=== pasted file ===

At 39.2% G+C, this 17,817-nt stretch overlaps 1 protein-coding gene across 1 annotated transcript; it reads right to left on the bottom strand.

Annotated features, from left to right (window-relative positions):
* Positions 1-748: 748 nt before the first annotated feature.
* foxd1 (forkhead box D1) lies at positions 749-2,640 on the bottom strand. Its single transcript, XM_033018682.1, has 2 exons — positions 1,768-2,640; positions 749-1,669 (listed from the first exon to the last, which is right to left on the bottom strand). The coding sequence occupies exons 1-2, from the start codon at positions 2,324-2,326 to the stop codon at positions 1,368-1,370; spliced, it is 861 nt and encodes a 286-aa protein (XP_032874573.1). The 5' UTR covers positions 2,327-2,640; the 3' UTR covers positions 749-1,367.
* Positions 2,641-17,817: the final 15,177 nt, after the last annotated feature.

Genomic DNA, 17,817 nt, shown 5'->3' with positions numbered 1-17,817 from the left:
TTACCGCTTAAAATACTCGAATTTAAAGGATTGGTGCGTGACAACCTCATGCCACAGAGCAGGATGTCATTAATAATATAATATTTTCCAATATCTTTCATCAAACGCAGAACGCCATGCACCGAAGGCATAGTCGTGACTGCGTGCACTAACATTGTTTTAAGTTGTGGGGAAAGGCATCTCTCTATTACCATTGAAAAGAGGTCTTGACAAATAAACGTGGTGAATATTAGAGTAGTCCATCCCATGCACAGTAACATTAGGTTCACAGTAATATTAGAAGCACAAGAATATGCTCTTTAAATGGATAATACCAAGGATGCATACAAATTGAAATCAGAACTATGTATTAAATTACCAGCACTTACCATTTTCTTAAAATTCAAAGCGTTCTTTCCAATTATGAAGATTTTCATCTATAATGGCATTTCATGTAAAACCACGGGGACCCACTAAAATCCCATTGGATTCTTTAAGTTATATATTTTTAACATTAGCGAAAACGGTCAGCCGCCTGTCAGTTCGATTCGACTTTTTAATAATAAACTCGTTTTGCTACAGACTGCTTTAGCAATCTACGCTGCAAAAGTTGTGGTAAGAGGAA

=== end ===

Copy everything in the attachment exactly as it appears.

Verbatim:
At 39.2% G+C, this 17,817-nt stretch overlaps 1 protein-coding gene across 1 annotated transcript; it reads right to left on the bottom strand.

Annotated features, from left to right (window-relative positions):
* Positions 1-748: 748 nt before the first annotated feature.
* foxd1 (forkhead box D1) lies at positions 749-2,640 on the bottom strand. Its single transcript, XM_033018682.1, has 2 exons — positions 1,768-2,640; positions 749-1,669 (listed from the first exon to the last, which is right to left on the bottom strand). The coding sequence occupies exons 1-2, from the start codon at positions 2,324-2,326 to the stop codon at positions 1,368-1,370; spliced, it is 861 nt and encodes a 286-aa protein (XP_032874573.1). The 5' UTR covers positions 2,327-2,640; the 3' UTR covers positions 749-1,367.
* Positions 2,641-17,817: the final 15,177 nt, after the last annotated feature.

Genomic DNA, 17,817 nt, shown 5'->3' with positions numbered 1-17,817 from the left:
TTACCGCTTAAAATACTCGAATTTAAAGGATTGGTGCGTGACAACCTCATGCCACAGAGCAGGATGTCATTAATAATATAATATTTTCCAATATCTTTCATCAAACGCAGAACGCCATGCACCGAAGGCATAGTCGTGACTGCGTGCACTAACATTGTTTTAAGTTGTGGGGAAAGGCATCTCTCTATTACCATTGAAAAGAGGTCTTGACAAATAAACGTGGTGAATATTAGAGTAGTCCATCCCATGCACAGTAACATTAGGTTCACAGTAATATTAGAAGCACAAGAATATGCTCTTTAAATGGATAATACCAAGGATGCATACAAATTGAAATCAGAACTATGTATTAAATTACCAGCACTTACCATTTTCTTAAAATTCAAAGCGTTCTTTCCAATTATGAAGATTTTCATCTATAATGGCATTTCATGTAAAACCACGGGGACCCACTAAAATCCCATTGGATTCTTTAAGTTATATATTTTTAACATTAGCGAAAACGGTCAGCCGCCTGTCAGTTCGATTCGACTTTTTAATAATAAACTCGTTTTGCTACAGACTGCTTTAGCAATCTACGCTGCAAAAGTTGTGGTAAGAGGAA